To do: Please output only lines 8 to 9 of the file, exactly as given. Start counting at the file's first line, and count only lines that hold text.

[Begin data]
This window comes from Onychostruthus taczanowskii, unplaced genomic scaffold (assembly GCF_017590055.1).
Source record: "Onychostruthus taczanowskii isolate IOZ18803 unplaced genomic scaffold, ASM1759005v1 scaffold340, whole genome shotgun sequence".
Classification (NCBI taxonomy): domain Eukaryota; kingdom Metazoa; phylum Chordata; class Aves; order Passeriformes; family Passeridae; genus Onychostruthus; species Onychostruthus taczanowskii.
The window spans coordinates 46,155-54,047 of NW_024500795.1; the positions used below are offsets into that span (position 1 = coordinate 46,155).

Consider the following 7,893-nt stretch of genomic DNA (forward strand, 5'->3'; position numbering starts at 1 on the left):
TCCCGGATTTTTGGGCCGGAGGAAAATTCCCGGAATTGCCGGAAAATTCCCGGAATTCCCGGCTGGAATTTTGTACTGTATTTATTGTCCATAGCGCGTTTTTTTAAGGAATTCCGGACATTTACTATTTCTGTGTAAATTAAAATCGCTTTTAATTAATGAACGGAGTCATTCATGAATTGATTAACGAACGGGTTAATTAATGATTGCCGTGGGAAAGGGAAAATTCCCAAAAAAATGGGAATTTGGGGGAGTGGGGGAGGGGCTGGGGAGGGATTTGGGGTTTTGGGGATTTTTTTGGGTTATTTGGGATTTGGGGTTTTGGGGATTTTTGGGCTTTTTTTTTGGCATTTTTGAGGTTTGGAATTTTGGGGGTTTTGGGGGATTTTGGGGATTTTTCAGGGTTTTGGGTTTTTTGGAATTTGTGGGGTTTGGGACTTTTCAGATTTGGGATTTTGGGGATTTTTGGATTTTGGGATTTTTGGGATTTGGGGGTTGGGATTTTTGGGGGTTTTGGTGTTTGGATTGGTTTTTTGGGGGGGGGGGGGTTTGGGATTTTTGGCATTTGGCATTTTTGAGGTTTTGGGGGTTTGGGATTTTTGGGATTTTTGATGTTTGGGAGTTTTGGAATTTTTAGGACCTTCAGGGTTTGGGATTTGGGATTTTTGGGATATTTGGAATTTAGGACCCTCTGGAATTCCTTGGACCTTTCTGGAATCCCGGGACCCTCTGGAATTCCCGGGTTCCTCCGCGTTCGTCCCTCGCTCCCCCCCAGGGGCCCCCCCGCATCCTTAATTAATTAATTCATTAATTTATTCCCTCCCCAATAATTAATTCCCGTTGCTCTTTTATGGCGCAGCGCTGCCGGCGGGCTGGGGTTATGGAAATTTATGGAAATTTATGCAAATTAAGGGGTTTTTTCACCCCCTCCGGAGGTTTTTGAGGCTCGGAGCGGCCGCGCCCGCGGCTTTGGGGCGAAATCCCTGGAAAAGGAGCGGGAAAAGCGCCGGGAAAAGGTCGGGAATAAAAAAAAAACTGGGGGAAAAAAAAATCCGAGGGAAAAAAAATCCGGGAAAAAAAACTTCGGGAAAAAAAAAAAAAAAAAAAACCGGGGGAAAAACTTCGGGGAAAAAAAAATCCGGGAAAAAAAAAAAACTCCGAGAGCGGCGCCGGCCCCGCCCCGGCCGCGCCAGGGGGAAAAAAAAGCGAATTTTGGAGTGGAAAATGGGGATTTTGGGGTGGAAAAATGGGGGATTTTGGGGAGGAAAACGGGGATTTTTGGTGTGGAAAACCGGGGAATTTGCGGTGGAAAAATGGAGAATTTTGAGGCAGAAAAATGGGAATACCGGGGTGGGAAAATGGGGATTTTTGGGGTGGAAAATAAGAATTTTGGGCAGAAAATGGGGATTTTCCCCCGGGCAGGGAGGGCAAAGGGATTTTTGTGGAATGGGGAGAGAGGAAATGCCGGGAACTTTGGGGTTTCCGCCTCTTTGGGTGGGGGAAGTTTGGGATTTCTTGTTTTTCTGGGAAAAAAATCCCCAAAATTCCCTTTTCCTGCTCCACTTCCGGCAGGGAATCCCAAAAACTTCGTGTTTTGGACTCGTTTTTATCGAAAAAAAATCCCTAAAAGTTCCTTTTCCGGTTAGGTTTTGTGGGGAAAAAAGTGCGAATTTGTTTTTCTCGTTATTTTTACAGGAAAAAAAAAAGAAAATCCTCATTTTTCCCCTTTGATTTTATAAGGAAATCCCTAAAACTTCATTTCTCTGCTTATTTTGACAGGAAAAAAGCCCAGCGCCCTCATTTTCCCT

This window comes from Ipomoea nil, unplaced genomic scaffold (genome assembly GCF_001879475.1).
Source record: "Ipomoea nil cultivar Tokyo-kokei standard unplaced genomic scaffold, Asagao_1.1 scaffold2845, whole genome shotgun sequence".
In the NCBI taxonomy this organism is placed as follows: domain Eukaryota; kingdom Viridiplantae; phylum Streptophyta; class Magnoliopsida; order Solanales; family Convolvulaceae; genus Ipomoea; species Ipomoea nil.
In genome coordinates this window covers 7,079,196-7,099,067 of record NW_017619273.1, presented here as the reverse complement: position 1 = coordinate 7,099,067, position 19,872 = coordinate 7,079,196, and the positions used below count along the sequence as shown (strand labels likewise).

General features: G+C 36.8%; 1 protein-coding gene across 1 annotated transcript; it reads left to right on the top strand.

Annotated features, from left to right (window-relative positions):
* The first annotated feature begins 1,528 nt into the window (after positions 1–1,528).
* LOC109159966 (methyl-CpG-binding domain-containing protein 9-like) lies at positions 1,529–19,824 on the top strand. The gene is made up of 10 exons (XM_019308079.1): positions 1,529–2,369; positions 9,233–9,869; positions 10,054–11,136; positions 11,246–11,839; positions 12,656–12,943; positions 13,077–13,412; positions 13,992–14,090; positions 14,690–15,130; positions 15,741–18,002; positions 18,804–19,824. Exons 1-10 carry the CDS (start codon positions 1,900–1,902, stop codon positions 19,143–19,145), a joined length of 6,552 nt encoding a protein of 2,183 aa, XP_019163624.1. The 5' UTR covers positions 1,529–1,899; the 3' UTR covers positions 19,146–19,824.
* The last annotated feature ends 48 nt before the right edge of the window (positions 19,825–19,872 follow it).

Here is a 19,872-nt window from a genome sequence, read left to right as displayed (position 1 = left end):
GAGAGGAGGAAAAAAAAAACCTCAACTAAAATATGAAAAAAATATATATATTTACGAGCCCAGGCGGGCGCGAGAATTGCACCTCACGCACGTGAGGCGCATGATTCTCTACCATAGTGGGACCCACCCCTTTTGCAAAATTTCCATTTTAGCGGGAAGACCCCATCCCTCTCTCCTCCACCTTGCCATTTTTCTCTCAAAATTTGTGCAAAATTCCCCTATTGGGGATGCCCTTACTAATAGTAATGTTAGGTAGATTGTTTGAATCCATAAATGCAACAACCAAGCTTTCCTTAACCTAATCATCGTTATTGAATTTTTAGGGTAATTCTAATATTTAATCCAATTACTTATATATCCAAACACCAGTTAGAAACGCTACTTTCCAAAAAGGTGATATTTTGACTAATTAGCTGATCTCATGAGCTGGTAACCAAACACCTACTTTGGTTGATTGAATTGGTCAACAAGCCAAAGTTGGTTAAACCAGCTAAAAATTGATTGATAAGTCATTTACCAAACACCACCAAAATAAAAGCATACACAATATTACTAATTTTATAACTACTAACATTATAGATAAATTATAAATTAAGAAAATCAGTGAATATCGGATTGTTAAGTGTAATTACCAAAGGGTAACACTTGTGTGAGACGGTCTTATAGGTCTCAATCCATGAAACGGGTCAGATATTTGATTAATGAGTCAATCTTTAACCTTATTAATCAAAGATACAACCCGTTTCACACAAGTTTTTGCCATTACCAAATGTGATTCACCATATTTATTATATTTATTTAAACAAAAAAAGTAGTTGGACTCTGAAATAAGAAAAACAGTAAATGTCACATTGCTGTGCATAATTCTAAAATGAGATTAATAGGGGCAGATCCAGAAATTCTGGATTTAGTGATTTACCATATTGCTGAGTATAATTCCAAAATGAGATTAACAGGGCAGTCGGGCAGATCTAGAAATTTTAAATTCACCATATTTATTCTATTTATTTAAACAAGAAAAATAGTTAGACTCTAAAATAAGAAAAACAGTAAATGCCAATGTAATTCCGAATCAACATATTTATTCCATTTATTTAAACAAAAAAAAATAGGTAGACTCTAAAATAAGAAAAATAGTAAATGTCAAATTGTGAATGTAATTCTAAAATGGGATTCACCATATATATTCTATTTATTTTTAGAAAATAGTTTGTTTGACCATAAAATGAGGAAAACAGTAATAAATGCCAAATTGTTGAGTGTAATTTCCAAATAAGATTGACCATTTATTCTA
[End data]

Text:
Source record: "Ipomoea nil cultivar Tokyo-kokei standard unplaced genomic scaffold, Asagao_1.1 scaffold2845, whole genome shotgun sequence".
In the NCBI taxonomy this organism is placed as follows: domain Eukaryota; kingdom Viridiplantae; phylum Streptophyta; class Magnoliopsida; order Solanales; family Convolvulaceae; genus Ipomoea; species Ipomoea nil.